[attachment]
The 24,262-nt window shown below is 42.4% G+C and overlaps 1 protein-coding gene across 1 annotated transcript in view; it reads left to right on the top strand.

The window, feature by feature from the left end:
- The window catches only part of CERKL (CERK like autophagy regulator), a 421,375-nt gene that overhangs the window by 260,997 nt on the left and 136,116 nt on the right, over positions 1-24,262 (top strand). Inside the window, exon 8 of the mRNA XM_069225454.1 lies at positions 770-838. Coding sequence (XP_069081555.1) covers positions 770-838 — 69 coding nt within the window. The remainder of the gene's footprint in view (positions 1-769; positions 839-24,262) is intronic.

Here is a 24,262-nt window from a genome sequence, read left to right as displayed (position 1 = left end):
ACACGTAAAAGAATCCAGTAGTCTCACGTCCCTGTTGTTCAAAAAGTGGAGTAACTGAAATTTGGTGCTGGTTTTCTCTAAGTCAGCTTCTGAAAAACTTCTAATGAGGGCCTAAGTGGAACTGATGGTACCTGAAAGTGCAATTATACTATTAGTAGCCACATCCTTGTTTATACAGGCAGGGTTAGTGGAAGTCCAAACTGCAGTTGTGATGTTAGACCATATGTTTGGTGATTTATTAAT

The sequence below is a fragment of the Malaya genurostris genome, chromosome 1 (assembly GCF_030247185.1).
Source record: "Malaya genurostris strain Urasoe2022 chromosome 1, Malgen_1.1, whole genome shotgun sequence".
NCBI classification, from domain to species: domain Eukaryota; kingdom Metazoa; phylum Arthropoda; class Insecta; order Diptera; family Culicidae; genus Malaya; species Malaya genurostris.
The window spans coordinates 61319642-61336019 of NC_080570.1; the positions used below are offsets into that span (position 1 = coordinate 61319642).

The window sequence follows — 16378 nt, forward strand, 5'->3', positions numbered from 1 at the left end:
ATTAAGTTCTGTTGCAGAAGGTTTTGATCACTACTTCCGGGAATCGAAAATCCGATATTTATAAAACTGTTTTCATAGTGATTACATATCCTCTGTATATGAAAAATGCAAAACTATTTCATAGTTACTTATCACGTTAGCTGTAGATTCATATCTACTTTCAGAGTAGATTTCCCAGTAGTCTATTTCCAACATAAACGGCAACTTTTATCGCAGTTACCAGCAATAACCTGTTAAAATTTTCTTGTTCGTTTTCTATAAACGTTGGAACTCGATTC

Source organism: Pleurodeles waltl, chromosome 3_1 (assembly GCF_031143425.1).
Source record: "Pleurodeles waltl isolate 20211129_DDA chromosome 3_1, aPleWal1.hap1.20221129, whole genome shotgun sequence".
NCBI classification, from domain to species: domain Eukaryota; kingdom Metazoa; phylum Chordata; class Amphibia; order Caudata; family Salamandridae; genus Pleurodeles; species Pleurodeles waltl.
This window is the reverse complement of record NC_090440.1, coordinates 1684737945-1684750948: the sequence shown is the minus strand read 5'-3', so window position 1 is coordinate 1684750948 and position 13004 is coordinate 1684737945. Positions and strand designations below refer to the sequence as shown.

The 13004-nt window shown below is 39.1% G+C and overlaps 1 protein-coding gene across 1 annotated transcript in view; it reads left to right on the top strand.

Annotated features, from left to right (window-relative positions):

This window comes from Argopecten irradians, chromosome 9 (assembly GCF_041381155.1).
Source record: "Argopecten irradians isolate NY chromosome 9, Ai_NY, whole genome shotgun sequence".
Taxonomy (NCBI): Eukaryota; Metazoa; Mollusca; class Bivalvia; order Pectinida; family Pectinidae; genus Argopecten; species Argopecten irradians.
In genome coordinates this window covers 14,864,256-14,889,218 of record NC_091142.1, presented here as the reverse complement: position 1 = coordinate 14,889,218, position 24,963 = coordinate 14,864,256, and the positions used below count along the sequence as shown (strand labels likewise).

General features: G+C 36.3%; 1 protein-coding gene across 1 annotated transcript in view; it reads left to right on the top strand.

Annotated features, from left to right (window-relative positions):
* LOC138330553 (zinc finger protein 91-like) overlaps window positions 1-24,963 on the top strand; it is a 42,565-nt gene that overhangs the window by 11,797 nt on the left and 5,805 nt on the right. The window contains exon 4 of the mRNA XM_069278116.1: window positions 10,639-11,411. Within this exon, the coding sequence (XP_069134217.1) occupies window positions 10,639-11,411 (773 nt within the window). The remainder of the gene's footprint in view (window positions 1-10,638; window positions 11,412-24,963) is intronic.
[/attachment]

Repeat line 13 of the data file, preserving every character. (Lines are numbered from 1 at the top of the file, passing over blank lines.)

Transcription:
Source record: "Pleurodeles waltl isolate 20211129_DDA chromosome 3_1, aPleWal1.hap1.20221129, whole genome shotgun sequence".